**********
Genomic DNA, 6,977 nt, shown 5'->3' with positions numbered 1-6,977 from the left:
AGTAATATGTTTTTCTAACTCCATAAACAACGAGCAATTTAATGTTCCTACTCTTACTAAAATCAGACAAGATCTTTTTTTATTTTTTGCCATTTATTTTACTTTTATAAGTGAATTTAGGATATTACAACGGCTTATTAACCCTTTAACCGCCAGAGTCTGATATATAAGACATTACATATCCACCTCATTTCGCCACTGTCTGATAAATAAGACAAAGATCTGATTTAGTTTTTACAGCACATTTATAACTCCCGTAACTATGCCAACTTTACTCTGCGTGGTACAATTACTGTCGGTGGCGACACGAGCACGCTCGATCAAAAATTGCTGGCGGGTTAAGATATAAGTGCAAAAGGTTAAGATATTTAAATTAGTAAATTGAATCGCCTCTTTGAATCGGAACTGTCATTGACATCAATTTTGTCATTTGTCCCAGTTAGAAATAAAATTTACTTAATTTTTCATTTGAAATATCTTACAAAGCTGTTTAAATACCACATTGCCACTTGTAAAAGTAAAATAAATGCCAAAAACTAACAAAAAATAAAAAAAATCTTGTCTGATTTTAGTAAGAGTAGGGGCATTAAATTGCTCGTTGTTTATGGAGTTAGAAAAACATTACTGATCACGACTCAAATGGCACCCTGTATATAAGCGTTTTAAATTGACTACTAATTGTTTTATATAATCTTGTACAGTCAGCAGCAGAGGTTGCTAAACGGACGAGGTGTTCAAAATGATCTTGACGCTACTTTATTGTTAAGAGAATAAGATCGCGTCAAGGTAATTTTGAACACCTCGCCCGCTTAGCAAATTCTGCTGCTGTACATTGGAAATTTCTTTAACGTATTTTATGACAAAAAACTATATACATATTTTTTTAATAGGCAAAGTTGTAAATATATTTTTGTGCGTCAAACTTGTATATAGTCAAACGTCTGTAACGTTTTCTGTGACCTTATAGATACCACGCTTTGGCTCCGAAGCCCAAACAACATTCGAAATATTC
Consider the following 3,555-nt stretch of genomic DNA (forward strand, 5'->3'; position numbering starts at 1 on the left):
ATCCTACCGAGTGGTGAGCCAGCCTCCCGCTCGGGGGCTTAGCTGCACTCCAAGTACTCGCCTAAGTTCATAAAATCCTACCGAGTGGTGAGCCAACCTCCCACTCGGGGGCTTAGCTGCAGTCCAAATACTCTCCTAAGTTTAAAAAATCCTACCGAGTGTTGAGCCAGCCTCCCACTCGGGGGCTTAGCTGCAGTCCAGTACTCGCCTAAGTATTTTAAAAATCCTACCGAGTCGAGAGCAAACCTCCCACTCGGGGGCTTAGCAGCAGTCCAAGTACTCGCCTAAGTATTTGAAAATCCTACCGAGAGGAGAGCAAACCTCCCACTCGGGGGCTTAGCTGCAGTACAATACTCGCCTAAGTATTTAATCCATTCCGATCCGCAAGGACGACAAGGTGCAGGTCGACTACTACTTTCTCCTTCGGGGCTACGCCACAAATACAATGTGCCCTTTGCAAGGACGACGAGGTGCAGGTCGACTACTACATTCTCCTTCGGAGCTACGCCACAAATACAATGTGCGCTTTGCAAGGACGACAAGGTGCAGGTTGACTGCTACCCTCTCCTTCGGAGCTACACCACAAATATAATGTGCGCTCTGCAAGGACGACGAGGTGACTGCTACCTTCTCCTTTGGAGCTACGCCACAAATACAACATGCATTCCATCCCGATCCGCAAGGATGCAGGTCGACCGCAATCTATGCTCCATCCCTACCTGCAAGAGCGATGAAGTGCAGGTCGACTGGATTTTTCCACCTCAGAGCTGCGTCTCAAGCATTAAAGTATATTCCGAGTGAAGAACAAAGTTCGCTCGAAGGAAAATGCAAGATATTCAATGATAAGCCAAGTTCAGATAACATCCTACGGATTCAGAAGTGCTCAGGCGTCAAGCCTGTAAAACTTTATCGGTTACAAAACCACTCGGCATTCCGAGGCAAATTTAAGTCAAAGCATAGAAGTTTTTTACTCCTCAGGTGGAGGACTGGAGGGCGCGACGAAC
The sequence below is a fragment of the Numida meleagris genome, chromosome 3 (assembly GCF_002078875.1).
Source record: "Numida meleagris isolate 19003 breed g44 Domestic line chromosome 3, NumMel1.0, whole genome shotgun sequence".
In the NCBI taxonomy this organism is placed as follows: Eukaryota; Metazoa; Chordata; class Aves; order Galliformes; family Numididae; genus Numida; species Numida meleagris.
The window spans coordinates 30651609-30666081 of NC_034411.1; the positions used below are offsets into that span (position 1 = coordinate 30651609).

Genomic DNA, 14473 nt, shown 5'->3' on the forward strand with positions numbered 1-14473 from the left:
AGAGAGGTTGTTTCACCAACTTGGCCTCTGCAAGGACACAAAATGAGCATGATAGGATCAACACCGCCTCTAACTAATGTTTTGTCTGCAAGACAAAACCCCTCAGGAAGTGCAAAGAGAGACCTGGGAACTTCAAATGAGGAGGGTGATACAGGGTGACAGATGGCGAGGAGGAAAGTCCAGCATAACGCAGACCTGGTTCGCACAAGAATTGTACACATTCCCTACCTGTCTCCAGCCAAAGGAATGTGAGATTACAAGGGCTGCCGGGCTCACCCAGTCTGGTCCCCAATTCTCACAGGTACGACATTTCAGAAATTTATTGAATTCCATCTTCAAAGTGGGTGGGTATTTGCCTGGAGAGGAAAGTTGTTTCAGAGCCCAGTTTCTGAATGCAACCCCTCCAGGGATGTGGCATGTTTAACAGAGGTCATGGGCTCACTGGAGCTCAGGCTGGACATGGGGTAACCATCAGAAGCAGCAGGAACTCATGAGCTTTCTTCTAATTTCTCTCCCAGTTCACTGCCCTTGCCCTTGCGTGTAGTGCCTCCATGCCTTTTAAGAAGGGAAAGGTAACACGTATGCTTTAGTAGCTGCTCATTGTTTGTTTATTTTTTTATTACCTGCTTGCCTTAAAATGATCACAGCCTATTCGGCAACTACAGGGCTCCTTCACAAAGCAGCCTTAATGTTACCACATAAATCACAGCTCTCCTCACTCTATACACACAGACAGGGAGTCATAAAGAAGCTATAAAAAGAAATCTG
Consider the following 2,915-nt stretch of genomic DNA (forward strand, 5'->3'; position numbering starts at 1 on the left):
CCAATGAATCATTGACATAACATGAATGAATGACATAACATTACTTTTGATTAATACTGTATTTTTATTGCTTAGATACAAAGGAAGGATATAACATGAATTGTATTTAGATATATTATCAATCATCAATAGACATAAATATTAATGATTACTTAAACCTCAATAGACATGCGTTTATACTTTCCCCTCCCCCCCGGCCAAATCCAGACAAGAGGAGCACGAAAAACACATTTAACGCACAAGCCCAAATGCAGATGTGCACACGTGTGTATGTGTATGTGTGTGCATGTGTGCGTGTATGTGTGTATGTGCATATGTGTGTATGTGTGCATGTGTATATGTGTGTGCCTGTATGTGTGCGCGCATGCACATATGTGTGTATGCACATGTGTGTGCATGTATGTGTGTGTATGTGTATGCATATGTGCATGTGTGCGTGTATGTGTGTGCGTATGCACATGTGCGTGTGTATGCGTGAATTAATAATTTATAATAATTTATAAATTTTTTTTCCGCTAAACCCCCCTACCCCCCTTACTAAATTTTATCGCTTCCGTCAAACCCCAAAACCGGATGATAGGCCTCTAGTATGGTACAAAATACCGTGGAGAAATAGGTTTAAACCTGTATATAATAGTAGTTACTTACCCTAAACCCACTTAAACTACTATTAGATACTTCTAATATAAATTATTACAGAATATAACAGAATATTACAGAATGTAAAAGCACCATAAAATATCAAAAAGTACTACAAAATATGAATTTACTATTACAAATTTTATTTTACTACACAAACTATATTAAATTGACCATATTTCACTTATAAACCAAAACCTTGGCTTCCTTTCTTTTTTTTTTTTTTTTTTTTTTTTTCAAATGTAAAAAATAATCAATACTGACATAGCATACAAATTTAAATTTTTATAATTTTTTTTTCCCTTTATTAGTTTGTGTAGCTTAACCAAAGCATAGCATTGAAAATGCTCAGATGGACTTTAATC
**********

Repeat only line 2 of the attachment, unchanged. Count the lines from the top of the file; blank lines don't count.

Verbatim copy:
AGTAATATGTTTTTCTAACTCCATAAACAACGAGCAATTTAATGTTCCTACTCTTACTAAAATCAGACAAGATCTTTTTTTATTTTTTGCCATTTATTTTACTTTTATAAGTGAATTTAGGATATTACAACGGCTTATTAACCCTTTAACCGCCAGAGTCTGATATATAAGACATTACATATCCACCTCATTTCGCCACTGTCTGATAAATAAGACAAAGATCTGATTTAGTTTTTACAGCACATTTATAACTCCCGTAACTATGCCAACTTTACTCTGCGTGGTACAATTACTGTCGGTGGCGACACGAGCACGCTCGATCAAAAATTGCTGGCGGGTTAAGATATAAGTGCAAAAGGTTAAGATATTTAAATTAGTAAATTGAATCGCCTCTTTGAATCGGAACTGTCATTGACATCAATTTTGTCATTTGTCCCAGTTAGAAATAAAATTTACTTAATTTTTCATTTGAAATATCTTACAAAGCTGTTTAAATACCACATTGCCACTTGTAAAAGTAAAATAAATGCCAAAAACTAACAAAAAATAAAAAAAATCTTGTCTGATTTTAGTAAGAGTAGGGGCATTAAATTGCTCGTTGTTTATGGAGTTAGAAAAACATTACTGATCACGACTCAAATGGCACCCTGTATATAAGCGTTTTAAATTGACTACTAATTGTTTTATATAATCTTGTACAGTCAGCAGCAGAGGTTGCTAAACGGACGAGGTGTTCAAAATGATCTTGACGCTACTTTATTGTTAAGAGAATAAGATCGCGTCAAGGTAATTTTGAACACCTCGCCCGCTTAGCAAATTCTGCTGCTGTACATTGGAAATTTCTTTAACGTATTTTATGACAAAAAACTATATACATATTTTTTTAATAGGCAAAGTTGTAAATATATTTTTGTGCGTCAAACTTGTATATAGTCAAACGTCTGTAACGTTTTCTGTGACCTTATAGATACCACGCTTTGGCTCCGAAGCCCAAACAACATTCGAAATATTC